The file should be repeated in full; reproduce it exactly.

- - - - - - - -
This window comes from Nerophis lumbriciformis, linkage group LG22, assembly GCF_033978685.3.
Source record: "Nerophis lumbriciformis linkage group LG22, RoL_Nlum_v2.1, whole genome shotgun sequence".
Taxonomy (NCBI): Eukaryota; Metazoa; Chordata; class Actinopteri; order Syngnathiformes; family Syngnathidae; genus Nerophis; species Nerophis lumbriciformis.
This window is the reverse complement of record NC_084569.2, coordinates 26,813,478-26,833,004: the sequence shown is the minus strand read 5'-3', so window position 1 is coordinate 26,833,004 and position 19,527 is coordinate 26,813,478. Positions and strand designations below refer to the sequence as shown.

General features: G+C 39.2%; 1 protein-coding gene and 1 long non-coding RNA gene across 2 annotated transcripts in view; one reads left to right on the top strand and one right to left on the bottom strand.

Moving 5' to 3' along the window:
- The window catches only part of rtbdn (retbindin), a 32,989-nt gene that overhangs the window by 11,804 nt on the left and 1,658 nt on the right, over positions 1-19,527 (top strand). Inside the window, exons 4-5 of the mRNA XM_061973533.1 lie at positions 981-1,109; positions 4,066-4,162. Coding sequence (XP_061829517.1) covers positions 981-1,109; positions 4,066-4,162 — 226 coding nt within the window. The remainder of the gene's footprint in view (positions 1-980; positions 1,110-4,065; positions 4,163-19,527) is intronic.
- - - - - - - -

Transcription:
This window comes from Nerophis lumbriciformis, linkage group LG22, assembly GCF_033978685.3.
Source record: "Nerophis lumbriciformis linkage group LG22, RoL_Nlum_v2.1, whole genome shotgun sequence".
Taxonomy (NCBI): Eukaryota; Metazoa; Chordata; class Actinopteri; order Syngnathiformes; family Syngnathidae; genus Nerophis; species Nerophis lumbriciformis.
This window is the reverse complement of record NC_084569.2, coordinates 26,813,478-26,833,004: the sequence shown is the minus strand read 5'-3', so window position 1 is coordinate 26,833,004 and position 19,527 is coordinate 26,813,478. Positions and strand designations below refer to the sequence as shown.

General features: G+C 39.2%; 1 protein-coding gene and 1 long non-coding RNA gene across 2 annotated transcripts in view; one reads left to right on the top strand and one right to left on the bottom strand.

Moving 5' to 3' along the window:
- The window catches only part of rtbdn (retbindin), a 32,989-nt gene that overhangs the window by 11,804 nt on the left and 1,658 nt on the right, over positions 1-19,527 (top strand). Inside the window, exons 4-5 of the mRNA XM_061973533.1 lie at positions 981-1,109; positions 4,066-4,162. Coding sequence (XP_061829517.1) covers positions 981-1,109; positions 4,066-4,162 — 226 coding nt within the window. The remainder of the gene's footprint in view (positions 1-980; positions 1,110-4,065; positions 4,163-19,527) is intronic.